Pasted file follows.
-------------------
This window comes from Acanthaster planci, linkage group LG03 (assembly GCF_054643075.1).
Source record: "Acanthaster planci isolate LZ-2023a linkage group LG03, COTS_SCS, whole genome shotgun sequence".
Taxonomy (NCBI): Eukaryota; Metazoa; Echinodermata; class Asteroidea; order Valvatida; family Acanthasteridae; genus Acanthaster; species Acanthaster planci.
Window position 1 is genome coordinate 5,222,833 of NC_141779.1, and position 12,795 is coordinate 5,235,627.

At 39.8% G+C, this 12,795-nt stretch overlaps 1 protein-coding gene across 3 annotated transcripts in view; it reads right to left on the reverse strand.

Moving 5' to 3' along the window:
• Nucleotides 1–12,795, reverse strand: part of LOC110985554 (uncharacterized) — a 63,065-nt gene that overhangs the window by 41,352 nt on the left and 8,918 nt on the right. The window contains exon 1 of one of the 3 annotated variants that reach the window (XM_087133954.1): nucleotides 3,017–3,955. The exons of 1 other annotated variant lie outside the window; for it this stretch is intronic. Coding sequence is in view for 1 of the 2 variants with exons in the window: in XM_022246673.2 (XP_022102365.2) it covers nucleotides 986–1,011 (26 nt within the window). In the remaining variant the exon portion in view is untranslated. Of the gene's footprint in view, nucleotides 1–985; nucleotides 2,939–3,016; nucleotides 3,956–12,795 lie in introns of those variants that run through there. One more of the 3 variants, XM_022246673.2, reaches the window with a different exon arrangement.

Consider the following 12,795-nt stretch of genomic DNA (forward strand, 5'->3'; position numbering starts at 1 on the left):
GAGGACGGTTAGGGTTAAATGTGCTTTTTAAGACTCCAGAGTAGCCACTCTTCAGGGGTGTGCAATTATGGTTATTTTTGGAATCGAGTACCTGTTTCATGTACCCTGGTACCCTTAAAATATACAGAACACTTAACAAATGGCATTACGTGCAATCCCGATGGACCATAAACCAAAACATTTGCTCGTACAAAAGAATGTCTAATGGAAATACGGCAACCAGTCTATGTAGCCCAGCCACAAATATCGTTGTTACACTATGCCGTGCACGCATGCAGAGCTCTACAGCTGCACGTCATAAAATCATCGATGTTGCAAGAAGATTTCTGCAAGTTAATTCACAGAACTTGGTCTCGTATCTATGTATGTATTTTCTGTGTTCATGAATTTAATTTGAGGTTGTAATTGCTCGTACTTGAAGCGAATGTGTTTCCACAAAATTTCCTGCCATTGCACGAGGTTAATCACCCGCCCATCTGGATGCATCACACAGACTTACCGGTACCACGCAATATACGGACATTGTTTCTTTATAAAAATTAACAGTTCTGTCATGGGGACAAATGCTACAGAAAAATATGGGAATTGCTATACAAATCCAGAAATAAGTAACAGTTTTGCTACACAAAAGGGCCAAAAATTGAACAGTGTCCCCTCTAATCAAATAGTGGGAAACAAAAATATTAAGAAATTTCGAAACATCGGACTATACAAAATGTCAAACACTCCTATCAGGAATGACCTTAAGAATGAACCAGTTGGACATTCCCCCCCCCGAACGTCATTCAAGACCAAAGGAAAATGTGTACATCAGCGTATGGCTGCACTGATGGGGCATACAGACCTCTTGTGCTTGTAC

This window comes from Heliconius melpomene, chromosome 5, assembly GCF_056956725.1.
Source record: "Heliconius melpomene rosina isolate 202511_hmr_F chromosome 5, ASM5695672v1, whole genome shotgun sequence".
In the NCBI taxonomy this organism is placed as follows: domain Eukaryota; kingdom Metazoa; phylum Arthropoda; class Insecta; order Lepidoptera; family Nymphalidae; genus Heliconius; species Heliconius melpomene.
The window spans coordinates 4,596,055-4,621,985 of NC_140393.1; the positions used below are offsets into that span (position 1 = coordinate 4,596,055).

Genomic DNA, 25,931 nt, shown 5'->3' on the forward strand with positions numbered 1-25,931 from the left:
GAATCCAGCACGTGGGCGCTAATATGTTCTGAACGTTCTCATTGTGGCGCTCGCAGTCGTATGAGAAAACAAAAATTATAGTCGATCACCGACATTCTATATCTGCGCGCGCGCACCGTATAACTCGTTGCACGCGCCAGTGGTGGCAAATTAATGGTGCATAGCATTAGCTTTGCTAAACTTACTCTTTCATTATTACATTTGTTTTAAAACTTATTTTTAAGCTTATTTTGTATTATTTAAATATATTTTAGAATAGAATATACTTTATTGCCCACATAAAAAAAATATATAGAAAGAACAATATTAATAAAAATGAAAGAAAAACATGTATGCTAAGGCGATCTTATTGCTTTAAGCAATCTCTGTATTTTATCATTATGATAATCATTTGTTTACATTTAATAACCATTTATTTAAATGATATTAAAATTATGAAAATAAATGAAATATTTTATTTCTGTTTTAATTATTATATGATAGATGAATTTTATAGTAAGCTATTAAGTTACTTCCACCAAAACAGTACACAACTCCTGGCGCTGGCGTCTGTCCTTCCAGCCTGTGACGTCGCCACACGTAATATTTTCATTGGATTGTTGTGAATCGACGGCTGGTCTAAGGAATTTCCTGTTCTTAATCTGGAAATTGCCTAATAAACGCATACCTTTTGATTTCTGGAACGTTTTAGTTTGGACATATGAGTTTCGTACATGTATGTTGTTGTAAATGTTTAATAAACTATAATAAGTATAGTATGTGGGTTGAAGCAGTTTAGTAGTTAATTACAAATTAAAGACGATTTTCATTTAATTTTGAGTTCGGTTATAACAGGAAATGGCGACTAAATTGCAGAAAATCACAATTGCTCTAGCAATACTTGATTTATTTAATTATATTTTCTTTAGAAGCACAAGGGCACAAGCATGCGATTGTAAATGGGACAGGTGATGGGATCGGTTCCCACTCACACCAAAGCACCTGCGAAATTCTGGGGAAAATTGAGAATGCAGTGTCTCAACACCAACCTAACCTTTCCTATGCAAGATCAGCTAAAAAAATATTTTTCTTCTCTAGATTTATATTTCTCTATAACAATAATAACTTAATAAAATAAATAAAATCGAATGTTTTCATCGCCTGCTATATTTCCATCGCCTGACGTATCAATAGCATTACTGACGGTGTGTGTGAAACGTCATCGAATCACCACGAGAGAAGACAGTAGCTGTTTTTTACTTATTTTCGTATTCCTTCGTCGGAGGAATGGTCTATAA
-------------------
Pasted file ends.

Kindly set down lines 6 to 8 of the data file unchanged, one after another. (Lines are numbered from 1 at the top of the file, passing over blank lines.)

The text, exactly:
Moving 5' to 3' along the window:
• Nucleotides 1–12,795, reverse strand: part of LOC110985554 (uncharacterized) — a 63,065-nt gene that overhangs the window by 41,352 nt on the left and 8,918 nt on the right. The window contains exon 1 of one of the 3 annotated variants that reach the window (XM_087133954.1): nucleotides 3,017–3,955. The exons of 1 other annotated variant lie outside the window; for it this stretch is intronic. Coding sequence is in view for 1 of the 2 variants with exons in the window: in XM_022246673.2 (XP_022102365.2) it covers nucleotides 986–1,011 (26 nt within the window). In the remaining variant the exon portion in view is untranslated. Of the gene's footprint in view, nucleotides 1–985; nucleotides 2,939–3,016; nucleotides 3,956–12,795 lie in introns of those variants that run through there. One more of the 3 variants, XM_022246673.2, reaches the window with a different exon arrangement.

Consider the following 12,795-nt stretch of genomic DNA (forward strand, 5'->3'; position numbering starts at 1 on the left):